Another tailwind could be the green shoots of an improving macroeconomic environment for the year ahead. The risk of recession has been baked into UK equities for some time and it was notable that the major UK indices rose on recent news of the UK entering a recession. Looking ahead, the OECD currently forecasts that the UK will have the fourth-highest GDP growth amongst the G7 economies in 2024, above the average for the Eurozone, France and Germany.

Attractive valuations

Small-caps valuations tend to be hit harder than large-caps during periods of rising interest rates and elevated volatility. The steep base rate hikes in the UK have taken their toll on the valuations of higher-growth companies, with investors seeking sanctuary in lower-risk assets.

This has proved a double whammy for the UK small-cap sector, which is currently trading at a steep discount to both large-caps and its global peers. As shown in the chart below, the MSCI UK Small-Cap Index is trading at a discount of 70% and 44% to the MSCI USA and World Small-Cap indices respectively.

While investors may have been eschewing the attractive valuations on offer in the listed market, UK public and private companies have been firmly on the menu for strategic buyers over the last five years. There were more than 3,600 M&A transactions in 2023, according to PwC, with strong interest from overseas buyers helped by the strength of the US dollar against the pound.. One such example in the listed market is the £410 million acquisition of UK-based investment bank Numis, a BRSC portfolio company, by Deutsche Bank in 2023.

Private equity firms are also sitting on a record $3 trillion of dry powder and bids for portfolio companies by financial buyers have boosted returns for BRSC. The trust’s latest target was Ten Entertainment, a UK bowling alley operator, with US private equity firm Trive Capital paying £287 million for the company, a 33% premium (to the closing share price prior to the announcement). On a similar note, UK private equity firm Inflexion paid £434 million to acquire a 40% stake in BRSC portfolio company GlobalData to fund organic growth and further acquisitions.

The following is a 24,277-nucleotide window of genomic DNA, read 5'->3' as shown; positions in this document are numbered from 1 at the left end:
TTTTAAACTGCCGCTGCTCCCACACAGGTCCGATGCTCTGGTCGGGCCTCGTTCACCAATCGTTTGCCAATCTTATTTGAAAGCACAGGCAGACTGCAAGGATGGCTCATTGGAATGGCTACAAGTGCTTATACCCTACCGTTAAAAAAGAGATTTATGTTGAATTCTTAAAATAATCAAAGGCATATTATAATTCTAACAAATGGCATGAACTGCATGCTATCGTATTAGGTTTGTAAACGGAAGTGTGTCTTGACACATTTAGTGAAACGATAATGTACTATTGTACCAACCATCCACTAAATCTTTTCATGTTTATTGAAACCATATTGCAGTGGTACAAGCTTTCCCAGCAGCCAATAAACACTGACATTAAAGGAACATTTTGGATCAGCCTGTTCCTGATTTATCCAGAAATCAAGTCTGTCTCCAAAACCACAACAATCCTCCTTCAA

Dividend hero status

The dividend stream offered by many of the FTSE 100 large-caps is widely appreciated, but this quality is often overlooked for smaller-cap companies. The MSCI UK Small-Cap Index offers a yield of 3.6%, comfortably above the 2.1% average yield for its global equivalent and not far below the 4.2% yield for the UK large-cap index (as at 29/02/2024).

BRSC is a newly-minted ‘dividend hero’, an accolade given by the AIC to investment trusts that have consistently increased their dividends for 20 consecutive years. Roland seeks companies with strong cashflow generation, rather than the highest-yielding options, but the current yield of c. 3% (as at 15/03/2024) can diversify returns beyond capital growth alone and the dividend is typically fully-covered.

Investing in UK smaller companies can be higher-risk than their larger-cap peers, however, an improving economic outlook and hoped-for interest rate cuts could prompt a re-rating of the sector. If this is the case, BRSC’s focus on market-leading companies with strong balance sheets should position it to benefit from a recovery in the UK small-cap sector.